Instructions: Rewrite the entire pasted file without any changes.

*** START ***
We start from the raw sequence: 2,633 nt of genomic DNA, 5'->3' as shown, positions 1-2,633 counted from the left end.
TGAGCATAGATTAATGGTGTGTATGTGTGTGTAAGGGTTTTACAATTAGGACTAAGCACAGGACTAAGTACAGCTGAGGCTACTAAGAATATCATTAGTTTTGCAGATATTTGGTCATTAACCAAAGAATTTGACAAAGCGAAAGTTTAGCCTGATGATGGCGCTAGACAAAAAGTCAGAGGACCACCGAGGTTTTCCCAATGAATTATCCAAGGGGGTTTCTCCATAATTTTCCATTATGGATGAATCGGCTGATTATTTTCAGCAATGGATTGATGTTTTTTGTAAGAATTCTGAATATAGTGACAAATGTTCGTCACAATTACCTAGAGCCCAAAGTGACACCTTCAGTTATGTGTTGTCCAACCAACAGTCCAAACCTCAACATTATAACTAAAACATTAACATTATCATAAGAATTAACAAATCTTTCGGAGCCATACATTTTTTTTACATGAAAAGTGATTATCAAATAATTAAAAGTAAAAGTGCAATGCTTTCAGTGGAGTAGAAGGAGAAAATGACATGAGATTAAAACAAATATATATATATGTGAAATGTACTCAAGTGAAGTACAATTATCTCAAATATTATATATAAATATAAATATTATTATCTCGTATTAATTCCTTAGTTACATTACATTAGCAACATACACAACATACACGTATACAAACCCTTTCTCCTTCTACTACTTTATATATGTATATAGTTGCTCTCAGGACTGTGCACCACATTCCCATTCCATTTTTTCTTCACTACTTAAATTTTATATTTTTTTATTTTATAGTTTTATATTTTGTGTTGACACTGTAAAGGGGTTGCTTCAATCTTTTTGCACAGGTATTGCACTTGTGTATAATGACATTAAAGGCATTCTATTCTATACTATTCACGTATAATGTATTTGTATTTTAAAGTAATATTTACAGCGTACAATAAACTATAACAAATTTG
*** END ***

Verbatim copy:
We start from the raw sequence: 2,633 nt of genomic DNA, 5'->3' as shown, positions 1-2,633 counted from the left end.
TGAGCATAGATTAATGGTGTGTATGTGTGTGTAAGGGTTTTACAATTAGGACTAAGCACAGGACTAAGTACAGCTGAGGCTACTAAGAATATCATTAGTTTTGCAGATATTTGGTCATTAACCAAAGAATTTGACAAAGCGAAAGTTTAGCCTGATGATGGCGCTAGACAAAAAGTCAGAGGACCACCGAGGTTTTCCCAATGAATTATCCAAGGGGGTTTCTCCATAATTTTCCATTATGGATGAATCGGCTGATTATTTTCAGCAATGGATTGATGTTTTTTGTAAGAATTCTGAATATAGTGACAAATGTTCGTCACAATTACCTAGAGCCCAAAGTGACACCTTCAGTTATGTGTTGTCCAACCAACAGTCCAAACCTCAACATTATAACTAAAACATTAACATTATCATAAGAATTAACAAATCTTTCGGAGCCATACATTTTTTTTACATGAAAAGTGATTATCAAATAATTAAAAGTAAAAGTGCAATGCTTTCAGTGGAGTAGAAGGAGAAAATGACATGAGATTAAAACAAATATATATATATGTGAAATGTACTCAAGTGAAGTACAATTATCTCAAATATTATATATAAATATAAATATTATTATCTCGTATTAATTCCTTAGTTACATTACATTAGCAACATACACAACATACACGTATACAAACCCTTTCTCCTTCTACTACTTTATATATGTATATAGTTGCTCTCAGGACTGTGCACCACATTCCCATTCCATTTTTTCTTCACTACTTAAATTTTATATTTTTTTATTTTATAGTTTTATATTTTGTGTTGACACTGTAAAGGGGTTGCTTCAATCTTTTTGCACAGGTATTGCACTTGTGTATAATGACATTAAAGGCATTCTATTCTATACTATTCACGTATAATGTATTTGTATTTTAAAGTAATATTTACAGCGTACAATAAACTATAACAAATTTG